How Meeting for Learning Works:

Meeting for Learning takes place the 4th Sunday of each month at 9:00 am. Friends meet online to discuss articles, essays, or other selected materials.  This group learning experience is best experienced by reading and reflecting on the material before the meeting. We begin with a few minutes of silence, then the facilitator will frame some questions or state some observations. Friends will speak as they feel led, while being mindful to allow space for others to contribute.  The facilitator may guide the discussion to return focus to the material presented or ensure all voices can be heard as appropriate.


February 28th, 2021:

We will discuss the article Dipped in Grace and Covered God: Thoughts on Liturgy for Unprogrammed Friends by Kat Griffith published in the February 2021 issue of Friends Journal.
The article is available online at https://www.friendsjournal.org/dipped-in-god-and-covered-in-grace-thoughts-on-liturgy-for-unprogrammed-friends/


January 24th 2021:

We will continue our discussion of the articles “Not My Father’s Religion,” by Doug Muder, and an archived article from Friends Journal titled “That of God Across the Tracks,” by Pamela Haines. The link to the full Friends Journal issue from 1997 is here, if you’d like to see the article in context.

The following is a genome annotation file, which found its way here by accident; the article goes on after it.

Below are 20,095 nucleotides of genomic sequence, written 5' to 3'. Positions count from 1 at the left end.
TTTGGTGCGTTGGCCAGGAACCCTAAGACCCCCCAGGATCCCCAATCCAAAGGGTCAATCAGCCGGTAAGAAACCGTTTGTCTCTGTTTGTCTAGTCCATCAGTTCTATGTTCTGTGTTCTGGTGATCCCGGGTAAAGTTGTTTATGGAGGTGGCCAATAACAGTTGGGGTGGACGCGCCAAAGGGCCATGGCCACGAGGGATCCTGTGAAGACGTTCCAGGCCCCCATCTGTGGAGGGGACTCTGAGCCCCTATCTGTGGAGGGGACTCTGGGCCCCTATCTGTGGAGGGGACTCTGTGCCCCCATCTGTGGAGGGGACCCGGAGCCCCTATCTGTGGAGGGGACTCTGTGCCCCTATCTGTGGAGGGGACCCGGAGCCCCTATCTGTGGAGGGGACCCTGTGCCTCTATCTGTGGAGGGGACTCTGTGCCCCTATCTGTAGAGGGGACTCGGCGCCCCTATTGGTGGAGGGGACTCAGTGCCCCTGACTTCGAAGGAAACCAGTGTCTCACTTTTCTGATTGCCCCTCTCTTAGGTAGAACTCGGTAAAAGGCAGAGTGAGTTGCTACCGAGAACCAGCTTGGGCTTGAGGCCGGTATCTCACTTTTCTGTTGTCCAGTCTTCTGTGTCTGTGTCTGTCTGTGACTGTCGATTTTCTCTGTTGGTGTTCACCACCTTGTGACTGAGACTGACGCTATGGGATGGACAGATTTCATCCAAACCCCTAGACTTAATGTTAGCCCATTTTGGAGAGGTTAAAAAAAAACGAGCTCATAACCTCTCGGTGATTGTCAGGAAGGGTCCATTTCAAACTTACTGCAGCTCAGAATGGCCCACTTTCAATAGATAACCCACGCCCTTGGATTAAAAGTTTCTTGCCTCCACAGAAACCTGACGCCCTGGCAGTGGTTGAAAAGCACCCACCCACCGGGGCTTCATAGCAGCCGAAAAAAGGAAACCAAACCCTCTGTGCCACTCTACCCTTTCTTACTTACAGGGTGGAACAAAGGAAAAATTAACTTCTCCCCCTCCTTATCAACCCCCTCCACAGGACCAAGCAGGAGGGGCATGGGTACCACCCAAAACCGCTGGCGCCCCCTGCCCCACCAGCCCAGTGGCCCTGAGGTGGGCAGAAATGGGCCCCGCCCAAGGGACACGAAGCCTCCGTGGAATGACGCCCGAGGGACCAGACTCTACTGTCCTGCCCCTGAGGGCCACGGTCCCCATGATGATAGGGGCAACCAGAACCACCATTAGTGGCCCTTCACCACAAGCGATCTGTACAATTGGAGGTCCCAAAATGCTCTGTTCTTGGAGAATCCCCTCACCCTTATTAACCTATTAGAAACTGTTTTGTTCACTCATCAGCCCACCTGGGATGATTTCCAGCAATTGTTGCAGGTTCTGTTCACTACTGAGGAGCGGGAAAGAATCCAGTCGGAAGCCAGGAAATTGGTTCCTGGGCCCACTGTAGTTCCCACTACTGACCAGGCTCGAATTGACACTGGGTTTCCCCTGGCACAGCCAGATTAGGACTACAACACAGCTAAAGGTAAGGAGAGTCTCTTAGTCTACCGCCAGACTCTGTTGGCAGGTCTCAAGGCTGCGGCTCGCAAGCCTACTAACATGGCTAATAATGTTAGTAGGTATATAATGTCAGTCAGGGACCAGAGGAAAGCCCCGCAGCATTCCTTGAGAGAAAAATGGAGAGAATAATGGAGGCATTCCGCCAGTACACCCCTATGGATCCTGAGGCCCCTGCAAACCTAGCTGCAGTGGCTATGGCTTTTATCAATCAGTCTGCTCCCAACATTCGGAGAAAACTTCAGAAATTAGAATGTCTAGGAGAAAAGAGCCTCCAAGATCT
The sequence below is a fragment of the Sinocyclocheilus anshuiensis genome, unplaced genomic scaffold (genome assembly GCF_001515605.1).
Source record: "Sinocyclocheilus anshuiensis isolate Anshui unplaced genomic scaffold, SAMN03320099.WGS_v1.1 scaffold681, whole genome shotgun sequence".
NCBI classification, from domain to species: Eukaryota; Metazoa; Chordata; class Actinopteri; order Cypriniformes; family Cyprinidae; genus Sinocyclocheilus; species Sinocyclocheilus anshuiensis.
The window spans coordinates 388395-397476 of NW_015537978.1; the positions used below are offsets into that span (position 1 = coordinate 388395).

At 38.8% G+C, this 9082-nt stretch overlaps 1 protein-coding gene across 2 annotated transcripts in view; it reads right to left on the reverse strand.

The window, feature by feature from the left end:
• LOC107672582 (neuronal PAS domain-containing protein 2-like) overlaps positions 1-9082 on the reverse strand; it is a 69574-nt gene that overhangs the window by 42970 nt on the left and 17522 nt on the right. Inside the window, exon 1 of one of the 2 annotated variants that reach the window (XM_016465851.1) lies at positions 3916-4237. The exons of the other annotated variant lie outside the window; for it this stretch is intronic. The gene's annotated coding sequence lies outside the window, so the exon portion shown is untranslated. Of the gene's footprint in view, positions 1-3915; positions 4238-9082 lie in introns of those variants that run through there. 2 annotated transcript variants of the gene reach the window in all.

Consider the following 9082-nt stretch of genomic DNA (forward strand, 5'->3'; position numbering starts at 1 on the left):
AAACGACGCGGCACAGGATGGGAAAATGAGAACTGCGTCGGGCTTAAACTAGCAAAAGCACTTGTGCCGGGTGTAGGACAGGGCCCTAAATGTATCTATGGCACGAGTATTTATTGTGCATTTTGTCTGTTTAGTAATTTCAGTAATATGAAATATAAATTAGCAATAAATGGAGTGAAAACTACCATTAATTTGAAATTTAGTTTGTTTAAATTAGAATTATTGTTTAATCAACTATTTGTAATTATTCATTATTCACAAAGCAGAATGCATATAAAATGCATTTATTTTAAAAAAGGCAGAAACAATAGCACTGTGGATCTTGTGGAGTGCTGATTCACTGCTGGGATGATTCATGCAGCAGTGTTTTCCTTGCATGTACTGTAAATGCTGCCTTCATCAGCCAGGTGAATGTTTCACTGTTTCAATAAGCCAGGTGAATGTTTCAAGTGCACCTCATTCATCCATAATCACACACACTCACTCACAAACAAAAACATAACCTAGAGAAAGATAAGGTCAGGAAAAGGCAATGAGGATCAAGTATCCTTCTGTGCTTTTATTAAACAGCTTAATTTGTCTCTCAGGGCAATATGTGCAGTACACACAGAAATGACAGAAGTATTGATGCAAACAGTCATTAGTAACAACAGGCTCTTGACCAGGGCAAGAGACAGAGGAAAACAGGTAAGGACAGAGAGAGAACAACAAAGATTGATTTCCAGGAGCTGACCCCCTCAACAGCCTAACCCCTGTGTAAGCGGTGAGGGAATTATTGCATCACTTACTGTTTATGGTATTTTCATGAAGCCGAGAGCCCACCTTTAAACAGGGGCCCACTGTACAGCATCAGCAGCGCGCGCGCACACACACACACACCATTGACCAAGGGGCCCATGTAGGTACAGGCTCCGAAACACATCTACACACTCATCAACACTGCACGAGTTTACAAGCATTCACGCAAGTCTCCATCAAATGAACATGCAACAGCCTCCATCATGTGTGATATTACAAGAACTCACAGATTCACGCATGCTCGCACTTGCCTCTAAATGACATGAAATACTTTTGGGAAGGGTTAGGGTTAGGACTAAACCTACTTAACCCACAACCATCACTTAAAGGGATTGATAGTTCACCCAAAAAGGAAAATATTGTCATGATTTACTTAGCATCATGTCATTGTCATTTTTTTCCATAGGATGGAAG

December 27th, 2020:

We will discuss the articles “Not My Father’s Religion,” by Doug Muder, and an archived article from Friends Journal titled “That of God Across the Tracks,” by Pamela Haines. The link to the full Friends Journal issue from 1997 is here, if you’d like to see the article in context.

November 22nd, 2020:

Here is a link to the article we will discuss on Sunday Nov. 22 at 9 am via Zoom:
The Middle Class Capture of Quakerism and Quaker Process
The article is a conversation with George Lakey, a sociologist who taught at Swarthmore and continues to work actively for social change. Lately his work has been used to train people in preventing/dealing with violence stemming from the recent election. He expresses a concern about Quakerism’s  “preoccupation with process” over result.  He says his interest in results stems from his own experience growing up working class. Quakers often lament our lack of diversity, so I wonder: could this be attributed to class differences?  If so, what are they?

October 25th, 2020:

Meeting for Learning will convene at  9 am this Sunday Oct. 25 at 9 am to discuss the article Listening as a Spiritual Practice, here is a link to the article: Listening as a Spiritual Practice
As Alexandra Bell points out in her article, not all of us give vocal ministry but we are all listeners, all the time, and “it is the audience which transforms [those] words into ministry.”  As a non-theist, I had to translate some of her language, but I agree with her that “listening is a spiritual discipline that needs to be practiced mindfully”, and that we are all connected by Spirit and need to listen to each other with love.